I went back to my RAW file on this one and saw that I had made 21 separate edits, almost all of them to only selected areas of the shot. I’ll spare you the details but for this one I brightened around her eyes, used a vignette filter (one of my favorite filters in CEP2), tamed blown out clouds, brass accents, etc. and, a must for any portrait, IR or otherwise, added some unsharp mask to her eyes.

Boston Comic-Con - IR - from Flickr
DW:  The next photo is processed differently. I really like the tone-on-tone approach. It really makes the blues stand out.  Can you tell us something about this photo?
MM: These two women were at the Boston Comic-Con Festival last summer. I was working the line outside as the light was pretty even and I could control my backgrounds much better than inside.  As you noted, I didn’t do a channel swap on this one, probably because of the great blue hair on the woman on the right and what the original settings did for the skin tones of the woman on the left whose skin, in the visible spectrum, was distinctly copper colored. I added some skylight filter from Color Effex Pro2 to warm things up a bit then did my usual selective tonal contrast enhancements to bring out the clothes, accents and the like.I always keep any tonal contrast tweaks to a minimum on the faces as it tends to diminish that lovely effect IR captures give to skin.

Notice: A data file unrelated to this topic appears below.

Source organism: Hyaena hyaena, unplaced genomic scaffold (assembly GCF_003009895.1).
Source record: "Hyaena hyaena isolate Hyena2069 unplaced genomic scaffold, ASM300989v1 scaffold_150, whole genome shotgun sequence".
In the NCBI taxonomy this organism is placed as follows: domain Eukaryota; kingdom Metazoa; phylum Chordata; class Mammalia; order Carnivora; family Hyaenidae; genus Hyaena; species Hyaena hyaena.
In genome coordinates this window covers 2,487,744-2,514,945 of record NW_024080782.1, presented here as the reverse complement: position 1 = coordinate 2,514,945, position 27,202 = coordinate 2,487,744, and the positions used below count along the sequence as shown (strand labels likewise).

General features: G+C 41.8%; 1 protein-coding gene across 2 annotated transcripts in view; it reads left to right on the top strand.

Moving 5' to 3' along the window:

DW:  Taking an IR photo is usually not a fast process because we use the JPG image and histogram on the back of the camera to verify the exposure and contrast.  Given these limitations, how do you efficiently capture this type of photo?
MM: After getting the initial permission, I usually start off by telling my subjects that IR does amazing things to skin and eyes but that, because different items reflect IR wavelengths differently and somewhat randomly as compared to the visible spectrum, it may take me three or four shots just to dial in the proper exposure. I typically do this via the exposure compensation dial while in aperture priority mode which, in effect, is altering the shutter speed. This lets them know that I’ll be taking a number of shots and tweaking my exposure as I go along so they know what to expect.

Boston Comic-Con2 - IR - from Flickr
DW:  Boston Comic-Con2 is another great photo.  I love the sharpness of the leaves and the subtle coloration.  Can you tell us something about where this photo was taken?  Did this photo present any post-processing challenges?
MM: This is another from the lines waiting to get in to Comic-Con. Pretty standard post-processing treatment for me, meaning selective channel swap (excluded the face), a little skylight filter, vignetting, various selective tonal contrast boosts as well as the usual brightening and sharpening of the eyes. I was tempted to clone out the make-up on her right cheek but thought better of it when I realized it might have some significance to the character she was dressed as.